‘I Make No Apologies’: Biden Says His Putin Comments Were an Expression of Moral Outrage
WASHINGTON — President Biden on Monday stood by his comment that Vladimir V. Putin should not remain president of Russia, but said it was an expression of his own horror over the invasion of Ukraine and not a change in American policy aimed at seeking to remove Mr. Putin from office.
“I was expressing the moral outrage that I feel, and I make no apologies for it,” Mr. Biden told reporters at the White House, rejecting criticism from around the globe in the last two days about the potential diplomatic consequences of his words. The president said no one should have interpreted his comments as calling for Mr. Putin’s ouster.
“It’s ridiculous,” he said of the questions about his speech in Warsaw on Saturday, when he said, “For God’s sake, this man cannot remain in power.” On Monday, Mr. Biden said: “Nobody believes I was talking about taking down Putin. Nobody believes that.”
The fallout over Mr. Biden’s words in Warsaw underscored the dilemma that he and the NATO allies face about how to condemn the war in Ukraine and pressure Russia without shutting down any relationship with Moscow that might help end the invasion.
The West will also have to decide whether Moscow would be allowed back into the global economy, whether to lift sanctions and how to resume diplomatic relations if Russia pulls back its forces.
Mr. Biden’s remark drew some praise for its toughness and clarity but also warnings from lawmakers and President Emmanuel Macron of France, who said on Sunday that “I wouldn’t use this kind of words” when asked about Mr. Biden’s speech. Mr. Macron said he hoped to obtain a cease-fire and the withdrawal of Russian troops from Ukraine through diplomacy.
Some critics said Mr. Biden’s declaration could make it more difficult to negotiate an end to the 5-week-old war, which has killed thousands in Ukraine and driven millions from their homes.
Mr. Biden insisted on Monday that was not the case, although Mr. Putin has told Russians for years that he believes the United States and the C.I.A. are conspiring to remove him from power. Dmitri S. Peskov, the Kremlin’s spokesman, said that Mr. Biden’s statement “makes us worry” and that the Kremlin would “continue to closely monitor” the president’s remarks.
In his speech in Warsaw, Mr. Biden tried to draw a distinction between Mr. Putin’s actions and those of the Russian people, who he said were not responsible for the atrocities being committed by the country’s military in Ukraine each day. He suggested that Russian controls on television and the internet had left its citizens unaware of the truth.
“Vladimir Putin’s aggression have cut you, the Russian people, off from the rest of the world, and it’s taking Russia back to the 19th century,” he said.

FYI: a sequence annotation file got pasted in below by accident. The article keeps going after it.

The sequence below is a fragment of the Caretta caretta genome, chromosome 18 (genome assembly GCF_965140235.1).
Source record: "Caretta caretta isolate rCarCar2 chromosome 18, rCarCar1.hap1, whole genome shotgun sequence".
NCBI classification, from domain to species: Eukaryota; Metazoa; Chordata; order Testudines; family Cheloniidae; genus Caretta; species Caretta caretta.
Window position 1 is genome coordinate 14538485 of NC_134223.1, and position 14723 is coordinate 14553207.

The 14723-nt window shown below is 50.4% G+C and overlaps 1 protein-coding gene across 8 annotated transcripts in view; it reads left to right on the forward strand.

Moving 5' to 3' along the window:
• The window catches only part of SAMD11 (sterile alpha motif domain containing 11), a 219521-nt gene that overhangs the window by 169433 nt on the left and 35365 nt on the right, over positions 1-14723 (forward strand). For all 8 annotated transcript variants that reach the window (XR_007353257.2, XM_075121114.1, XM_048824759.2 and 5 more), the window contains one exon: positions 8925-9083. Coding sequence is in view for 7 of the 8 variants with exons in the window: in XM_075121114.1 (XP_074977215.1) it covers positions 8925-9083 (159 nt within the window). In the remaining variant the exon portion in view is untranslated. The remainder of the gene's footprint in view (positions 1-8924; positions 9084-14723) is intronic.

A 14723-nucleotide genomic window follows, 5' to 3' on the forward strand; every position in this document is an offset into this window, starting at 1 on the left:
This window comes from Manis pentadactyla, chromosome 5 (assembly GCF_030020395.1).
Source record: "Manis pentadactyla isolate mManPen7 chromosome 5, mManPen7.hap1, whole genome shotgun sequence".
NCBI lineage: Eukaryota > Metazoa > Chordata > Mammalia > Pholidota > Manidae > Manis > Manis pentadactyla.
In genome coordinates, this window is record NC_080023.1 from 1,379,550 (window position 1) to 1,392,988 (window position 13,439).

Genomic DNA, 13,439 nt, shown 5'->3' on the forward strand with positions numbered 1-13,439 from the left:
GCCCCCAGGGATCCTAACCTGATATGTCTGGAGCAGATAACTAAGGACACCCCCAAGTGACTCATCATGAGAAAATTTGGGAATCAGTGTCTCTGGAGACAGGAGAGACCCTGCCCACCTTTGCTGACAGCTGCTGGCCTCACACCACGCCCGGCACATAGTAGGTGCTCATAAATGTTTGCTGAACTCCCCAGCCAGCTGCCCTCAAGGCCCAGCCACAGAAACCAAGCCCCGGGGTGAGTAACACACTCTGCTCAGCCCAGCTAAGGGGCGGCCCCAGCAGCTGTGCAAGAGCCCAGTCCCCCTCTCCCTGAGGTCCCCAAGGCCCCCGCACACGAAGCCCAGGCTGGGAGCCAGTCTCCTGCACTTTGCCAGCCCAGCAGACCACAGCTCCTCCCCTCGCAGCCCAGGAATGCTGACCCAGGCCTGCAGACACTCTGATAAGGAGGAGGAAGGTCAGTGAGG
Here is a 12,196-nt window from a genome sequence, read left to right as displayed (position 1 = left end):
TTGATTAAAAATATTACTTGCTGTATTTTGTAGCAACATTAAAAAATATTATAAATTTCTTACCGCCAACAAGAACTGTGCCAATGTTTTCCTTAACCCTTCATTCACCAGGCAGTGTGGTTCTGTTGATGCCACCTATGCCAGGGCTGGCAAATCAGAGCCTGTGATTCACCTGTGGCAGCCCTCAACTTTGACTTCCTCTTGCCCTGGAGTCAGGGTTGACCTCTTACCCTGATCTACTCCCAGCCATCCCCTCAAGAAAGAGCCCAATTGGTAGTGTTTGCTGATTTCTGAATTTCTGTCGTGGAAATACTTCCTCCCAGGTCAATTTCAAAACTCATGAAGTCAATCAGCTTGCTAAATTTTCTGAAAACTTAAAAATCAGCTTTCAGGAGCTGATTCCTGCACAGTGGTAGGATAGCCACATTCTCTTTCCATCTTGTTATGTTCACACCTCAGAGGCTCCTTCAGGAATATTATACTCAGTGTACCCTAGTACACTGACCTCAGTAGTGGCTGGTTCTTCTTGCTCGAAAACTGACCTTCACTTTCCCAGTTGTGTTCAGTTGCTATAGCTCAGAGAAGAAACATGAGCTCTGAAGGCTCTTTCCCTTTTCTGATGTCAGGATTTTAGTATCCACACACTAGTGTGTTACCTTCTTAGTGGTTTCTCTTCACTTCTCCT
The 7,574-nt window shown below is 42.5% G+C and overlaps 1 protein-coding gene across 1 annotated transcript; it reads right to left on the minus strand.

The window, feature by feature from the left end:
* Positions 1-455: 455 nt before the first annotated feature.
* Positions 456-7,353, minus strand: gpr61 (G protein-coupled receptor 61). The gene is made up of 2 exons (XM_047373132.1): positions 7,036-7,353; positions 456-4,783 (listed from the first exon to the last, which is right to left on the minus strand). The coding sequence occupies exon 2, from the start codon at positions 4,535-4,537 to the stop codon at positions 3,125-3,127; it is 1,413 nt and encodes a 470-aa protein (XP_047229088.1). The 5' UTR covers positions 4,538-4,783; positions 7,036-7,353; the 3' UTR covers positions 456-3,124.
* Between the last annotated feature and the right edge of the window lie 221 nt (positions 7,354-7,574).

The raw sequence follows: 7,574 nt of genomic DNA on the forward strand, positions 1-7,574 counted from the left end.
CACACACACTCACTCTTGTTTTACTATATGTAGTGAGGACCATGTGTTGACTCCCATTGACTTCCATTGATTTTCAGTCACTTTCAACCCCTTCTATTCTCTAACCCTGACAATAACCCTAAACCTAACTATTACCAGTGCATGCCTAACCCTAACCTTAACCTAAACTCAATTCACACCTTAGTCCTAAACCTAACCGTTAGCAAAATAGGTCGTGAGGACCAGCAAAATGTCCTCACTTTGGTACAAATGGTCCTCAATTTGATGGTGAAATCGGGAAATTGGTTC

Moments later, he proclaimed that “a dictator bent on rebuilding an empire will never erase a people’s love for liberty” before declaring that Mr. Putin should go.
The White House appeared to rapidly understand that Mr. Biden’s words could be seen as a reversal of the administration’s long-stated position that it was not seeking regime change in Russia. It took just minutes for officials to back away from Mr. Biden’s comments Saturday evening. Reporters had just loaded buses after his speech when administration officials sent an email denying that the president was formally advocating Mr. Putin’s removal.
On Sunday, Secretary of State Antony J. Blinken told journalists in Jerusalem that “we do not have a strategy of regime change in Russia or anywhere else, for that matter.”
On Monday, his first extended comments on the matter, Mr. Biden insisted his statement had been misinterpreted.
“The last thing I want to do is engage in a land war or a nuclear war with Russia. That’s not part of it,” Mr. Biden said. “I was expressing my outrage at the behavior of this man. It’s outrageous. It’s outrageous. It’s more an aspiration than anything. He shouldn’t be in power.”
“People like this shouldn’t be ruling countries, but they do,” he said, adding, “But it doesn’t mean I can’t express my outrage.”
Mr. Biden spoke as the violence in Ukraine continued to intensify, with Russian forces appearing determined to cement their territorial gains in the east. In just five weeks, the conflict has killed thousands of civilians, including women and children who have been the victim of intense Russian bombardment. Human rights advocates say more than 3.7 million Ukrainians have fled, creating one of the largest-ever refugee crises across Eastern Europe.
The president’s remark on Saturday was not the first time an apparently off-the-cuff comment upended or overshadowed an otherwise tightly scripted White House message.